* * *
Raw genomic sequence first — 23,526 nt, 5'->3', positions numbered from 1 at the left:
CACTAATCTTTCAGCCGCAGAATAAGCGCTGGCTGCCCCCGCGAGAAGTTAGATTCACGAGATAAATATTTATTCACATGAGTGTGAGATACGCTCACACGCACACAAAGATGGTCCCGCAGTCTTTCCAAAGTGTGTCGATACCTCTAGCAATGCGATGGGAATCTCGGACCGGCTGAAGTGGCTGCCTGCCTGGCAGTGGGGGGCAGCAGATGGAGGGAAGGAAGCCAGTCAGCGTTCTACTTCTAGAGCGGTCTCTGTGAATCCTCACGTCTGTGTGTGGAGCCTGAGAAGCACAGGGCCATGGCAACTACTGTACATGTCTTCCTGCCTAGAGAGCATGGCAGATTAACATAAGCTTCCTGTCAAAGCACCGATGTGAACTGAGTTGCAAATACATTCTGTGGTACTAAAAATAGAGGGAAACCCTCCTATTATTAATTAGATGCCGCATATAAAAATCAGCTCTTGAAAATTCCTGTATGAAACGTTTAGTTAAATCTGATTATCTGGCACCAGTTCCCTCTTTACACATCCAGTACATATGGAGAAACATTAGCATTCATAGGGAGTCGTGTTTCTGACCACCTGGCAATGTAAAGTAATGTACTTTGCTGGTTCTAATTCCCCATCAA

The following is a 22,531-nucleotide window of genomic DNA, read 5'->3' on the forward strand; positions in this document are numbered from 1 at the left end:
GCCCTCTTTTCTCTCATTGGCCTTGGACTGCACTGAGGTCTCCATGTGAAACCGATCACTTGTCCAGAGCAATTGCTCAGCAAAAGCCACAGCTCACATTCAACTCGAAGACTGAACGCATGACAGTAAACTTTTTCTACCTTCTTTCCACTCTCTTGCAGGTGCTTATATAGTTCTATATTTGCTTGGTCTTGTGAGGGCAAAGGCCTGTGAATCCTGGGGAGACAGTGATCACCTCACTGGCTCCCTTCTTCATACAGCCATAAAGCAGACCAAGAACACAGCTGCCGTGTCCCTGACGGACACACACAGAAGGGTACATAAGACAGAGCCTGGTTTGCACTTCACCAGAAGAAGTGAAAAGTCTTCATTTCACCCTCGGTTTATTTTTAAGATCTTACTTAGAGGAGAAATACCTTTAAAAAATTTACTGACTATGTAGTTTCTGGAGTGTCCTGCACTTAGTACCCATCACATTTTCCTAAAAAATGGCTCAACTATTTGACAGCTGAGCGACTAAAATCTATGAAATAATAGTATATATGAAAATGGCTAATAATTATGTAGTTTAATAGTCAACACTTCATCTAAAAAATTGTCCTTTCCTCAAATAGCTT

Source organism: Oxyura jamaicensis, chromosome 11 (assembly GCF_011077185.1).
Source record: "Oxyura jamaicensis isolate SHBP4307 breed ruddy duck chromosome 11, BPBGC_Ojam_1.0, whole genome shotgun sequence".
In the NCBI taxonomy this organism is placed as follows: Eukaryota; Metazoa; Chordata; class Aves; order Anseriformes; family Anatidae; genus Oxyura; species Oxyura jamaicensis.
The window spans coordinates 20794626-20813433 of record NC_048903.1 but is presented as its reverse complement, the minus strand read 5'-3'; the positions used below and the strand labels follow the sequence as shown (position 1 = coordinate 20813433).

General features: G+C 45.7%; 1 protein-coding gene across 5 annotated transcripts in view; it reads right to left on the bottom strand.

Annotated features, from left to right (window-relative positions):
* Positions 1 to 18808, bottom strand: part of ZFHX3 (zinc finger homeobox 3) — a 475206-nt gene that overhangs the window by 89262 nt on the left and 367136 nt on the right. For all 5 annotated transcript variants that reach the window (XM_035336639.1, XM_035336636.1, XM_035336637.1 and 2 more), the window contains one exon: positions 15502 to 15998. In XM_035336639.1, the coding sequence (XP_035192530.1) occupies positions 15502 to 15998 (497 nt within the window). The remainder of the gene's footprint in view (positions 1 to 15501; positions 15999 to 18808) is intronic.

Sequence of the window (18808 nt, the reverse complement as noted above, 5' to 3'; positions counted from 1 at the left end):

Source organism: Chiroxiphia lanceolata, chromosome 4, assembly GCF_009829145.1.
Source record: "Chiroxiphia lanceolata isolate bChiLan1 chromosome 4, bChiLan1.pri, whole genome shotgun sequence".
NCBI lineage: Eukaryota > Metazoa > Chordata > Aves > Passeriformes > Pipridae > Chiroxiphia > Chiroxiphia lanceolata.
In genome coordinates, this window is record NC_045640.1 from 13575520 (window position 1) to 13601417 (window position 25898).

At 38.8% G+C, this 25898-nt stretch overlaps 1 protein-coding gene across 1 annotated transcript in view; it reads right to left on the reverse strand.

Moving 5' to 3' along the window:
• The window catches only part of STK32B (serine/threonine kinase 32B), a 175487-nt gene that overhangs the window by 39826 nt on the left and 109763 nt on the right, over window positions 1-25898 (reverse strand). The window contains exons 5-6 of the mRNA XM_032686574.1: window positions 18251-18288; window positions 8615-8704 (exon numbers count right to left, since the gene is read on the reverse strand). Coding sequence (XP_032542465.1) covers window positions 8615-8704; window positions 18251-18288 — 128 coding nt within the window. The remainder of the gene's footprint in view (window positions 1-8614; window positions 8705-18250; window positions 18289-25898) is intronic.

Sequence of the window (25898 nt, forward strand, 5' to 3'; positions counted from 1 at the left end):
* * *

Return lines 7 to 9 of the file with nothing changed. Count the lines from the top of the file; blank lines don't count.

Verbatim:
In the NCBI taxonomy this organism is placed as follows: Eukaryota; Metazoa; Chordata; class Aves; order Anseriformes; family Anatidae; genus Oxyura; species Oxyura jamaicensis.
The window spans coordinates 20794626-20813433 of record NC_048903.1 but is presented as its reverse complement, the minus strand read 5'-3'; the positions used below and the strand labels follow the sequence as shown (position 1 = coordinate 20813433).

General features: G+C 45.7%; 1 protein-coding gene across 5 annotated transcripts in view; it reads right to left on the bottom strand.